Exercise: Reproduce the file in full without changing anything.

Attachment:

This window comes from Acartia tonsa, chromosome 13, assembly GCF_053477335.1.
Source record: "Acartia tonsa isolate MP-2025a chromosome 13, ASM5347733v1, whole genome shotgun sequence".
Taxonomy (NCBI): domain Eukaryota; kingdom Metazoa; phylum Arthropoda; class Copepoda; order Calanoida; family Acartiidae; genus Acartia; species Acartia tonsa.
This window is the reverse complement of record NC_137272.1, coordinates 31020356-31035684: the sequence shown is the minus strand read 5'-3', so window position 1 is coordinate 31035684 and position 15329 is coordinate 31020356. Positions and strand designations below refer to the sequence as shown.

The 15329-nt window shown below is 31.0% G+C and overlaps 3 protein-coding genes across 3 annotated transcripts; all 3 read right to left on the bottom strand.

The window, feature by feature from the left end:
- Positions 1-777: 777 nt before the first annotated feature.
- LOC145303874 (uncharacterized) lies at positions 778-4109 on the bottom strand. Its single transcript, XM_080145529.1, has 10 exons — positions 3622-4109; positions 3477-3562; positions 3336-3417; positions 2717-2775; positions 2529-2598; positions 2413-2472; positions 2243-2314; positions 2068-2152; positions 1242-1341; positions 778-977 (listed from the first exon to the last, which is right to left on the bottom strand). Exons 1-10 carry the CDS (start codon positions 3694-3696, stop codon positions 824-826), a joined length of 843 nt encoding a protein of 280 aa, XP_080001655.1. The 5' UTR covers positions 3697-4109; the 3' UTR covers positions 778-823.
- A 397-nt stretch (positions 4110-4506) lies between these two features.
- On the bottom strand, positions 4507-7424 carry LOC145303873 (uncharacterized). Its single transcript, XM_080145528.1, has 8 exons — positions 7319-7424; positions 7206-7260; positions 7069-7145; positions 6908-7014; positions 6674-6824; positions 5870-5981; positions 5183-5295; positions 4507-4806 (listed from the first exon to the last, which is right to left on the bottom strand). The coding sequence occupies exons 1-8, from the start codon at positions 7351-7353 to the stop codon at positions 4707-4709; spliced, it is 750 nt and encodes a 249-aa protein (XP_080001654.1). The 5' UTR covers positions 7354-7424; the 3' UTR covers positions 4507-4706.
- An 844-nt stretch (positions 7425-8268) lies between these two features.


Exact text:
This window comes from Acartia tonsa, chromosome 13, assembly GCF_053477335.1.
Source record: "Acartia tonsa isolate MP-2025a chromosome 13, ASM5347733v1, whole genome shotgun sequence".
Taxonomy (NCBI): domain Eukaryota; kingdom Metazoa; phylum Arthropoda; class Copepoda; order Calanoida; family Acartiidae; genus Acartia; species Acartia tonsa.
This window is the reverse complement of record NC_137272.1, coordinates 31020356-31035684: the sequence shown is the minus strand read 5'-3', so window position 1 is coordinate 31035684 and position 15329 is coordinate 31020356. Positions and strand designations below refer to the sequence as shown.

The 15329-nt window shown below is 31.0% G+C and overlaps 3 protein-coding genes across 3 annotated transcripts; all 3 read right to left on the bottom strand.

The window, feature by feature from the left end:
- Positions 1-777: 777 nt before the first annotated feature.
- LOC145303874 (uncharacterized) lies at positions 778-4109 on the bottom strand. Its single transcript, XM_080145529.1, has 10 exons — positions 3622-4109; positions 3477-3562; positions 3336-3417; positions 2717-2775; positions 2529-2598; positions 2413-2472; positions 2243-2314; positions 2068-2152; positions 1242-1341; positions 778-977 (listed from the first exon to the last, which is right to left on the bottom strand). Exons 1-10 carry the CDS (start codon positions 3694-3696, stop codon positions 824-826), a joined length of 843 nt encoding a protein of 280 aa, XP_080001655.1. The 5' UTR covers positions 3697-4109; the 3' UTR covers positions 778-823.
- A 397-nt stretch (positions 4110-4506) lies between these two features.
- On the bottom strand, positions 4507-7424 carry LOC145303873 (uncharacterized). Its single transcript, XM_080145528.1, has 8 exons — positions 7319-7424; positions 7206-7260; positions 7069-7145; positions 6908-7014; positions 6674-6824; positions 5870-5981; positions 5183-5295; positions 4507-4806 (listed from the first exon to the last, which is right to left on the bottom strand). The coding sequence occupies exons 1-8, from the start codon at positions 7351-7353 to the stop codon at positions 4707-4709; spliced, it is 750 nt and encodes a 249-aa protein (XP_080001654.1). The 5' UTR covers positions 7354-7424; the 3' UTR covers positions 4507-4706.
- An 844-nt stretch (positions 7425-8268) lies between these two features.